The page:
Why do we sweat ?

Sweat is the body's mechanism for dissipating heat. Thus, people sweat more when the weather is hot, after exercise, or after stressful events that cause fear or anger.

What is hyperhidrosis ?

It is a health problem that causes more sweat than necessary to cool the body. Those affected by this condition seem to have overactive glands, especially in the groin, armpits, hands, feet and face.

What are the impacts of hyperhidrosis on those affected by it ?

This condition can affect self-confidence, can be distracting and affect work efficiency, can decrease patients' social comfort, emotional well-being and clothing choices.

Too few patients affected by this condition talk to their healthcare professional. This is often because patients do not know that excessive sweating is a treatable condition.

What are the causes ?

There are two types of hyperhidrosis, the primary one and the secondary one.

Primary or focal hyperhidrosis is of an unknown cause. However, the way in which it affects patients appears to be related to the overactive central nervous system, which leads to over-stimulation of the sweat glands. In this type of hyperhidrosis, at least one of these places should be affected: Armpits, hands, feet or face.

Secondary or generalized hyperhidrosis is caused by an underlying problem, such as obesity, hormonal disorders, nerve damage, etc.) To treat this type, one must treat the underlying problem.

What are the treatment options ?

Topical treatments:

- Antiperspirants: Substance put on the skin that will block the channels through which the sweat comes out (sweat ducts). For this condition, antiperspirants may contain 10 to 15% aluminum hydrochloride. Products containing higher percentages are also available by prescription. However, these products do have some unwanted effects, such as irritation of the skin and damaged clothing.

- Medicines: Some medicines are available under prescription, but since they tend to cause certain side effects, such as dry mouth, urinary problems and dizziness, this is not the first choice of treatment.

Iontophoresis:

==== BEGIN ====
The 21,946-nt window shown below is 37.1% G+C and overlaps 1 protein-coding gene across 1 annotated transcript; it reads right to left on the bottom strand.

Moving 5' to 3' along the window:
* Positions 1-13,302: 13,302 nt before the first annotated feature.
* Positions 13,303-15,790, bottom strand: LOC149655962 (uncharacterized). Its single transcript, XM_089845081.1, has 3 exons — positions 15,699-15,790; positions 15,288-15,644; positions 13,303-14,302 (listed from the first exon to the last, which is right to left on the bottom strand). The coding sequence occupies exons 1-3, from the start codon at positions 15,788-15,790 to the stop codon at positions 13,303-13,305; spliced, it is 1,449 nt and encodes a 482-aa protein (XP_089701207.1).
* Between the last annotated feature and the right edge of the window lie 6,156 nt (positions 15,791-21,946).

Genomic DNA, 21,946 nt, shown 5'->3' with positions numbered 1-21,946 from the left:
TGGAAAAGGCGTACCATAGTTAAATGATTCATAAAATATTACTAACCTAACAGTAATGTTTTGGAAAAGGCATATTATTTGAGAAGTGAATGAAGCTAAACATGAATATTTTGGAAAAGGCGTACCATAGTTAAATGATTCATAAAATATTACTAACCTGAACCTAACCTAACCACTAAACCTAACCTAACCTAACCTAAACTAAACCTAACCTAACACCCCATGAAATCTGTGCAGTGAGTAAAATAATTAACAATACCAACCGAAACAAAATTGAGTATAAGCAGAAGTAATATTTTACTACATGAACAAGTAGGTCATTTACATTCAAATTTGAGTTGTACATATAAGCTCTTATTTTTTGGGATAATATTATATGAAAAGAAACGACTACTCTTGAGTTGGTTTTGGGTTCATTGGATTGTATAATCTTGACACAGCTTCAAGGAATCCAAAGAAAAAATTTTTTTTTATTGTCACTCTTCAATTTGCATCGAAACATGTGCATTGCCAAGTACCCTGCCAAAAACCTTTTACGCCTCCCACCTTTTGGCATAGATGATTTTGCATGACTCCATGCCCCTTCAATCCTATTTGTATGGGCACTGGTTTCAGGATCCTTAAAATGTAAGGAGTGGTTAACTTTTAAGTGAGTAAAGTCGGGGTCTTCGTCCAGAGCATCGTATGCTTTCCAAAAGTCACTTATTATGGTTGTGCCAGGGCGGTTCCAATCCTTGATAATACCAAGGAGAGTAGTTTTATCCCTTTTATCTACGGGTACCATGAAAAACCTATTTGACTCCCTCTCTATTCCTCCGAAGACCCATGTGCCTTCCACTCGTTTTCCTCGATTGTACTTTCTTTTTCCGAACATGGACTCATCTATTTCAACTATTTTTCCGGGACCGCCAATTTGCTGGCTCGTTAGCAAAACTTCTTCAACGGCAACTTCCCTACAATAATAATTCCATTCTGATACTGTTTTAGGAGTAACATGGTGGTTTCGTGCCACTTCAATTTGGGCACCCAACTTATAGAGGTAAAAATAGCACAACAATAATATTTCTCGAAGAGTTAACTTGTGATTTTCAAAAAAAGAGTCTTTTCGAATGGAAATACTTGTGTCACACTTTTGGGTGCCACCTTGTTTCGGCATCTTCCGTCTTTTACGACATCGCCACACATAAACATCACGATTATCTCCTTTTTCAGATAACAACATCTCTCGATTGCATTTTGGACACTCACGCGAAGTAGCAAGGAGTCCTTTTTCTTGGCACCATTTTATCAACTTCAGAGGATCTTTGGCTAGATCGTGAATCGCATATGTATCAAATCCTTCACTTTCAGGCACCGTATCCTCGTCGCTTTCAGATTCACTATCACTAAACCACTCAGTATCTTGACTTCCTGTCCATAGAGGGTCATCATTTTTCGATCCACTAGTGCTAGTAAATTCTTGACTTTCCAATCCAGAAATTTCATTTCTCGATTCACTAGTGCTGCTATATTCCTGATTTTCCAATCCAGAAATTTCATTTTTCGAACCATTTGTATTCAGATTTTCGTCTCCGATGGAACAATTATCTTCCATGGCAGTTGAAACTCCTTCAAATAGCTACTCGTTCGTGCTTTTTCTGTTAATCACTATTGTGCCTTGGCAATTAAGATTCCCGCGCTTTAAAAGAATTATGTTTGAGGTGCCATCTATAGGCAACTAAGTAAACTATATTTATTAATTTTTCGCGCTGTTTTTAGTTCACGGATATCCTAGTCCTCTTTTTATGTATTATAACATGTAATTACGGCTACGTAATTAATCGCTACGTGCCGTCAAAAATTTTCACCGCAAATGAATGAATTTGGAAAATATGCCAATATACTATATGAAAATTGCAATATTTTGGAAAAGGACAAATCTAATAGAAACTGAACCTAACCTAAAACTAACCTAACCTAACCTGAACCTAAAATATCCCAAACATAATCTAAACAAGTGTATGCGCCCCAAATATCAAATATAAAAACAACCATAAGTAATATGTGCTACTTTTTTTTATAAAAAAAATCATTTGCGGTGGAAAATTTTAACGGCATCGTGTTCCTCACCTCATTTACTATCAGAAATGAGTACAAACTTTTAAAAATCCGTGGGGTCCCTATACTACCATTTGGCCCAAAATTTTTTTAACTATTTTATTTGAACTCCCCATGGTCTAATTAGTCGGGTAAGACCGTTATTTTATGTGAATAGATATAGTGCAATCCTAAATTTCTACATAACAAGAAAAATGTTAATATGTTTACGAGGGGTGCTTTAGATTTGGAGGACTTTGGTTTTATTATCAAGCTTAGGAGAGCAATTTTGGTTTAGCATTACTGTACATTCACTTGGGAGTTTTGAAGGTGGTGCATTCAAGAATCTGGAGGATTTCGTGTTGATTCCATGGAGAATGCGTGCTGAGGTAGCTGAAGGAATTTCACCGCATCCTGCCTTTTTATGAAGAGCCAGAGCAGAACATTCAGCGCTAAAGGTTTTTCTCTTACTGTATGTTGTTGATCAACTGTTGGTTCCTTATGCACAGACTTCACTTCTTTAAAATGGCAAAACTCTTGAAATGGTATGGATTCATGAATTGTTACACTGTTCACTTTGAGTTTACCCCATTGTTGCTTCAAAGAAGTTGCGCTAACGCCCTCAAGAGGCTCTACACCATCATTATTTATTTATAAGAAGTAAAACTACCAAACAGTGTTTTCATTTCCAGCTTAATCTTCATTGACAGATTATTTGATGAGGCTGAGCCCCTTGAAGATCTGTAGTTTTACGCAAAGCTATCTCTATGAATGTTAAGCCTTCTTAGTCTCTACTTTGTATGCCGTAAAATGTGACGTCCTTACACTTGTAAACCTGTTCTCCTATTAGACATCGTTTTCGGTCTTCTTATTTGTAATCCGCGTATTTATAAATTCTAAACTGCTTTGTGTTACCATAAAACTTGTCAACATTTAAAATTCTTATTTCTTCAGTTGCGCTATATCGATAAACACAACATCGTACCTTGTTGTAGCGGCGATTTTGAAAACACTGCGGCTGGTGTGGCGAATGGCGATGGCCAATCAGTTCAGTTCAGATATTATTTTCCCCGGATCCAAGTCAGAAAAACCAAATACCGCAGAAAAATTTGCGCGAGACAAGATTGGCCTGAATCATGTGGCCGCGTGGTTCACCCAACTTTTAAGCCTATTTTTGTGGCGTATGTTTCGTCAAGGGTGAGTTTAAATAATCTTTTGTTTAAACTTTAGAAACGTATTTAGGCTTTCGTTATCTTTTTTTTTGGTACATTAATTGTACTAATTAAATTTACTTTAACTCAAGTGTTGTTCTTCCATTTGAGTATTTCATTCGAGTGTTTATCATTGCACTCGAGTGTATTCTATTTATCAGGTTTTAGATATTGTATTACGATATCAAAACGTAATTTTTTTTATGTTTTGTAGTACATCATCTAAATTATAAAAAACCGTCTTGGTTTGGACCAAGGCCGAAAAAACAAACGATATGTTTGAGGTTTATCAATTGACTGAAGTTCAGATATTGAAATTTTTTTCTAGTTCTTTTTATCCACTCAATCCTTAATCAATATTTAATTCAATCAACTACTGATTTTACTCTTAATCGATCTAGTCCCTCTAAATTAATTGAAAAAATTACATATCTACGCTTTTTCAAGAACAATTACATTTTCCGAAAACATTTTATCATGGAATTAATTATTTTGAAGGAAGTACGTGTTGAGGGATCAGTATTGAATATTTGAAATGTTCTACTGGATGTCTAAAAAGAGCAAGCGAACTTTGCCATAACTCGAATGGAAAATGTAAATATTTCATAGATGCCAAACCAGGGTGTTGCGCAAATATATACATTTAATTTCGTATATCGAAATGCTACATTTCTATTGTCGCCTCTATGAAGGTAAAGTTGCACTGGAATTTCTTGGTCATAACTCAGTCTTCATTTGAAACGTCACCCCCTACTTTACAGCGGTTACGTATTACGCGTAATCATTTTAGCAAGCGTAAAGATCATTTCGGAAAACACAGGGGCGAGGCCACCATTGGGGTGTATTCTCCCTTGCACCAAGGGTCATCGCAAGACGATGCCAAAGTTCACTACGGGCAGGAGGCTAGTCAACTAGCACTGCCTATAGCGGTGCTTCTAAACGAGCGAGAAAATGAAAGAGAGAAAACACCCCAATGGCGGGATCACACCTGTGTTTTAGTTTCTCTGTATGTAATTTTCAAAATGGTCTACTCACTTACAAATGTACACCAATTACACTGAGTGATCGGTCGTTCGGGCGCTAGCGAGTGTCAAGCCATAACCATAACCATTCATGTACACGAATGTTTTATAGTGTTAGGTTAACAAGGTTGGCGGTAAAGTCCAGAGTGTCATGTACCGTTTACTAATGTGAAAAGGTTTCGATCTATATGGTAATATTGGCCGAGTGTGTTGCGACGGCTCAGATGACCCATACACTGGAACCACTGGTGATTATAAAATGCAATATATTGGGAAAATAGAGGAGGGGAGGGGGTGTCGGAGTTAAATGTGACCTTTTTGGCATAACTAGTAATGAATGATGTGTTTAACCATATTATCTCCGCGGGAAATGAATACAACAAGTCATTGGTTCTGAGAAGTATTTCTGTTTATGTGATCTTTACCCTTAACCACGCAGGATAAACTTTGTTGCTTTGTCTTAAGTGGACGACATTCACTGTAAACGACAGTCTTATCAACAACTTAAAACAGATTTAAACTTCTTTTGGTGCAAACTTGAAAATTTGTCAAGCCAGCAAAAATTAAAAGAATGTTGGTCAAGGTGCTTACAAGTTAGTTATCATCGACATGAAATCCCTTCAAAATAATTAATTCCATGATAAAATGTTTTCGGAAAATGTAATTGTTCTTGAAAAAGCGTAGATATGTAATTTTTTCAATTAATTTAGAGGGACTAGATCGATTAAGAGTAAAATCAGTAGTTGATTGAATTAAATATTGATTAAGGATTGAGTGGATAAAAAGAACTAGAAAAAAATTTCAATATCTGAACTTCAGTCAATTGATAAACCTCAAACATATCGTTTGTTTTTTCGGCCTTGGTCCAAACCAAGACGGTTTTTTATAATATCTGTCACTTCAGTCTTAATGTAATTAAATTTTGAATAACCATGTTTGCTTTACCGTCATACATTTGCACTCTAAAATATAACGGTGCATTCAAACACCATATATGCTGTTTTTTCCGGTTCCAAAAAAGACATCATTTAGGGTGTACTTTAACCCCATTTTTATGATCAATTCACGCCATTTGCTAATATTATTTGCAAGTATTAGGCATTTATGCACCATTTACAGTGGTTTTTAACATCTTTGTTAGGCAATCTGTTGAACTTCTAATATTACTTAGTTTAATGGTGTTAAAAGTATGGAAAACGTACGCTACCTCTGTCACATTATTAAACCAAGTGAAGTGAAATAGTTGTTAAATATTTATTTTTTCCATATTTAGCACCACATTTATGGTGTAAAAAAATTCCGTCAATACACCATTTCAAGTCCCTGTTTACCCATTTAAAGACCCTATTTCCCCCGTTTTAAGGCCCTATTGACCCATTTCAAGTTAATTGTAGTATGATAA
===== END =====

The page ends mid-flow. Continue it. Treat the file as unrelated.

It is a procedure that temporarily inactivates the sweat glands. A gentle electric current passes through tap water (conductive), to reach the electrodes (conductive), which bathe in the water that touches the skin. The current blocks the connection between the nerves and the sweat glands, which in the vast majority of cases reduces sweat. It is more for hyperhidrosis of the hands and feet.

Iontophoresis is generally considered a first or second line of treatment and is often prescribed when antiperspirants do not work.

This treatment does not include a needle or medication.

Thanks to the DermaDry device, it is now possible to do this treatment directly at home. This treatment can even be used for more severe cases of hyperhidrosis.

For more information on this product recommended by several doctors, click on the following link: https://dermadry.com/pages/iontophoresis

Bolutic toxin injection:

When local products are not effective enough, we can switch to injecting botox into the armpits. The injected toxin temporarily blocks the nerves that stimulate sweating. The full effect can be seen after a few days, but it lasts for a few months.

Surgery:

Consists of preventing the nerve signal commanding the sweat glands to produce perspiration. Otherwise, it involves extracting some of the sweat glands.

Non-pharmacological means to reduce sweating

1. Avoid triggers for sweating, such as coffee, alcohol, and spicy meals.

2. Loose clothing, especially under the armpits. Possibility of adding single-use pads to absorb sweat under the armpits.

3. On the feet, do not wear the same pair of shoes two days in a row to give them time to dry well. Carry a change of socks during the day.